Skip to main content

It Was a Weekend of Athletic Tests

Thu, 07/20/2023 - 10:24
Edmar Gonzalez-Nateras, 15, at right, the eventual Hamptons Youth Triathlon winner, and the eventual runner-up, Artur Ferreira, 14, were about to set out on the 1.5-mile run at Noyac’s Long Beach Saturday when this photo was taken.
Craig Macnaughton

The first of five athletic events that took place here last weekend began with the Hampton Lifeguard Association’s run-swim-run at Amagansett’s Atlantic Avenue Beach, a fund-raiser for the association’s junior and senior guard team’s trip to the national tournament in Virginia Beach in mid-August.

Bella Tarbet, the national team’s coordinator, said in an emailed report Monday morning that choppy water, big waves, and impending rain almost resulted in the competition’s being postponed, but, “with the help of 30 to 40 lifeguards on Jet Skis and paddleboards, in the break and everywhere in between, and thanks to the fact that the rain didn’t come until after the race, we pulled it off.”

Liam Knight won the main event, made up of a half-mile beach run, a quarter-mile swim in the ocean, and a quarter-mile run. Miles Menu was second, and Nicky Chavez third. The winning “full race” relay team comprised Brodie Schneider, Patty O’Donnell, and Colin Schaefer. The individual “mini race” (quarter-mile run, one-eighth-mile swim, and an eighth-mile run) was won by Mason Curry, with Cybelle Curry second and Lily Brown third.

“It was amazing to see many of the main race competitors come back after finishing to help the younger competitors complete the mini race,” Tarbet said. Fund-raising for the H.L.A. team’s trip will continue, she added.

Vanessa Rizzo, 13, a junior lifeguard and member of the Y.M.C.A. East Hampton RECenter’s youth swim team, the Hurricanes, was the female runner-up in Saturday’s I-Tri youth triathlon.
Jack Graves Photo

 

A Sag Harbor 15-year-old, Edmar Gonzalez-Nateras, who will enter his junior year at Pierson High School in the fall, won I-Tri’s youth triathlon at Noyac’s Long Beach Saturday morning, topping a field of 168. His time was 35 minutes and 17.89 seconds. Artur Ferreira, 14, of Englewood, N.J., was second in 36:03.23. Myla Kelly, 12, of Port Jefferson, a member of the Long Island Youth Triathlon team, was the female winner — and fourth over all — in 37:19.47. Vanessa Rizzo, 13, of Sag Harbor, a Hampton Lifeguard Association junior lifeguard, a member of the East Hampton Y.M.C.A.’s youth swim team, the Hurricanes, and an about-to-be eighth grader, was fifth over all, in 37:36.95. The top I-Tri girls, both Sag Harborites, were Sophia Perri, 12, who was 12th over all in 43:08.72, and Leanora Gangemi, 12, who was 17th in 44:08.07.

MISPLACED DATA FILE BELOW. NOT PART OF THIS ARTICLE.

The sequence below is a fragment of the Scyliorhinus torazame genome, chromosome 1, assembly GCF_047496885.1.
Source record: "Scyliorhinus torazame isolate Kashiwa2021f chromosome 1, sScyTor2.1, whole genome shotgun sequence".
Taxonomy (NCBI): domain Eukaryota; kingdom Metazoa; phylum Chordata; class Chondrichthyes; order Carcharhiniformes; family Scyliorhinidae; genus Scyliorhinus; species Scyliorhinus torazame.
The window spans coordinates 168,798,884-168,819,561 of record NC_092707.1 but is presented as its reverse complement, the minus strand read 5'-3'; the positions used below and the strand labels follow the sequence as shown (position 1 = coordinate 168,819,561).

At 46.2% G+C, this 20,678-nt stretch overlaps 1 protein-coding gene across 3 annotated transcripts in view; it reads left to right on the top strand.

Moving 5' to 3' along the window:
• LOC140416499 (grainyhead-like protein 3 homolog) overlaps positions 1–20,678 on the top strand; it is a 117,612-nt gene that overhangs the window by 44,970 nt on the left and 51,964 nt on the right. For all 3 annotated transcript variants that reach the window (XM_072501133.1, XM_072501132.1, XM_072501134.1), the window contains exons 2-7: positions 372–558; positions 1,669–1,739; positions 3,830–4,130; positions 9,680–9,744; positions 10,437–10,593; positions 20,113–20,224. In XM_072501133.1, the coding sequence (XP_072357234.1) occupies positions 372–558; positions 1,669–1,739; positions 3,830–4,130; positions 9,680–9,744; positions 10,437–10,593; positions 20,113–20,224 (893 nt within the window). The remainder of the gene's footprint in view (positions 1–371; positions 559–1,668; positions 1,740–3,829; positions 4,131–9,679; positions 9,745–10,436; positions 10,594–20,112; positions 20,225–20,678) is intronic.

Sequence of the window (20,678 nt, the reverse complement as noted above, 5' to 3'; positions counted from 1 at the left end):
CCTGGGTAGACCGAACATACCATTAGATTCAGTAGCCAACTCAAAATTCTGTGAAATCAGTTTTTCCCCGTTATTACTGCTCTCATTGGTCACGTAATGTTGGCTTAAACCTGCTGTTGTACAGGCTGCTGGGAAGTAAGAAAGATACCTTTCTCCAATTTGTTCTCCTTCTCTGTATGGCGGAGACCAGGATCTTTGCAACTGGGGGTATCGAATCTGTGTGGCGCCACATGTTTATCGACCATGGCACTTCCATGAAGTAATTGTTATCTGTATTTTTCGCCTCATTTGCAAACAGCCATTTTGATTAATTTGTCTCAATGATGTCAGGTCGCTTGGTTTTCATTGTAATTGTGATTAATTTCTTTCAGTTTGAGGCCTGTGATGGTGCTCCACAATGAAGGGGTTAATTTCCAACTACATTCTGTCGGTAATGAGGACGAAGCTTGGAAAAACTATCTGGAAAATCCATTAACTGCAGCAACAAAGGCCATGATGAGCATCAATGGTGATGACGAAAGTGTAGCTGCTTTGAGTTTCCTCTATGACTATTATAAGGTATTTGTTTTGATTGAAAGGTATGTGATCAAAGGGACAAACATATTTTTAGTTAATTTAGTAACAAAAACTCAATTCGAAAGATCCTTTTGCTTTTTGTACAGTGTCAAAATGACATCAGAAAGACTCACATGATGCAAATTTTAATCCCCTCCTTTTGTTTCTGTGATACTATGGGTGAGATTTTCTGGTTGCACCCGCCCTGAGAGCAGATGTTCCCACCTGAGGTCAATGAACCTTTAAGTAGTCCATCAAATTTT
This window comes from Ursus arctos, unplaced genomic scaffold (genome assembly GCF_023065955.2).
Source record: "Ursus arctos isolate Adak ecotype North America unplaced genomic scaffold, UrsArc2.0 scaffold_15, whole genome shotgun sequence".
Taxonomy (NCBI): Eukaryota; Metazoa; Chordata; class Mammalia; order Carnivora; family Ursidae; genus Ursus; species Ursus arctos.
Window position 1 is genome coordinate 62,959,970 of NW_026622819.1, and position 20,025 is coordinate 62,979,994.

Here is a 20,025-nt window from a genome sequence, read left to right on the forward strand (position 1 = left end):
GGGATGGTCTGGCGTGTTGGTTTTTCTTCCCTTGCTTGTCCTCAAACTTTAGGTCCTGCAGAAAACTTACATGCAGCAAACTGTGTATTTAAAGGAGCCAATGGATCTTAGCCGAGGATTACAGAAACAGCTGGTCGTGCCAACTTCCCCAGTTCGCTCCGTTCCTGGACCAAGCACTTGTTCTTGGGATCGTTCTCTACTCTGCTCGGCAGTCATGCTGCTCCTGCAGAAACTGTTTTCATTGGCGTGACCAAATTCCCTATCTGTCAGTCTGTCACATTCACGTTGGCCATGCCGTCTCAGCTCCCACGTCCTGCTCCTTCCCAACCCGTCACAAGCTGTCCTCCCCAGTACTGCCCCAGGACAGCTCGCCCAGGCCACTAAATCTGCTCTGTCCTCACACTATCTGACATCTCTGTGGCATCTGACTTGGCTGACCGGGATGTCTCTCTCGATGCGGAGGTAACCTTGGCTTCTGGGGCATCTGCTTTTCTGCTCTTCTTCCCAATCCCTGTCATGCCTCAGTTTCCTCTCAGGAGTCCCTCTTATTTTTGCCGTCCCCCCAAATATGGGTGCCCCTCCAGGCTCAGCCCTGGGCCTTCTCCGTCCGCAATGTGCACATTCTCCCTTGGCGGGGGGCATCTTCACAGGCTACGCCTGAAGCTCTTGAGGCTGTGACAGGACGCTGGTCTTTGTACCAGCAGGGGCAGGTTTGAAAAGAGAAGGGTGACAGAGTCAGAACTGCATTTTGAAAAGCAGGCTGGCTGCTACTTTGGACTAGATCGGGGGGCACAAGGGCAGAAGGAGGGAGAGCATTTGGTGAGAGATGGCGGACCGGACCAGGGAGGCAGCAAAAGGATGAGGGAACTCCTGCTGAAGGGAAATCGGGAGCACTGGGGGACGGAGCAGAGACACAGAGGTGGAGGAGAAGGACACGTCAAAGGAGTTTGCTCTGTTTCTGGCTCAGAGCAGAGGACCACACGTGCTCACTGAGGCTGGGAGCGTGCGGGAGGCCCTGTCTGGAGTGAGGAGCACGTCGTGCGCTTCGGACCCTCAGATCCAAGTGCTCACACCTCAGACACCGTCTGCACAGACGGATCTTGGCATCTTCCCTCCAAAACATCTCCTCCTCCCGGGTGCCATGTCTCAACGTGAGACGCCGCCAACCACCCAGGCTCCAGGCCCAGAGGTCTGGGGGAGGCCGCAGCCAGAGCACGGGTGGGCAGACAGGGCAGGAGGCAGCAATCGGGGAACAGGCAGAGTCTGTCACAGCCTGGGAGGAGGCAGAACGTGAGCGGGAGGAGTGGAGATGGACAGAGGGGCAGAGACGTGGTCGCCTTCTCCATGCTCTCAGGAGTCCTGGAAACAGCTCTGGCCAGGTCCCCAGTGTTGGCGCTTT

Gonzalez-Nateras plays soccer on Pierson’s team, and plans, he said, to run winter and spring track for East Hampton in the next school year, “the 200 and 400 probably.” He was, he thought, 11th out of the 300-yard Noyac Bay swim, but took over the lead on the 6-mile bike leg.

Rizzo expects to swim for East Hampton High’s girls swimming team in the fall. She also likes to long-jump and run the 800 and 1,500.

Among the roughly 170 to finish I-Tri’s Hamptons Youth Triathlon at Noyac’s Long Beach on Saturday was Sabina de la Cruz, 11, of William Floyd High School, who crossed the finish line missing one shoe but smiling nonetheless in just over 58 minutes and 14 seconds.
Craig Macnaughton Photo

 

Before the race began, the 125 I-Tri entrants, who had been training for the triathlon since March, gathered in a circle on the beach around the empowerment program’s founder, Theresa Roden, who led them in self-affirming chants. Sharon McCobb, the race director, said that “it was the best turnout we’ve ever had — we got lucky with the weather.”

One of the race’s volunteers, Samantha Elias, a Springs School eighth grader, when asked how I-Tri, whose motto is “Transformation Through Triathlon,” had influenced her, said, “I know now I can do anything.”

 

 

 

 

Star Stories


 


Your support for The East Hampton Star helps us deliver the news, arts, and community information you need. Whether you are an online subscriber, get the paper in the mail, delivered to your door in Manhattan, or are just passing through, every reader counts. We value you for being part of The Star family.

Your subscription to The Star does more than get you great arts, news, sports, and outdoors stories. It makes everything we do possible.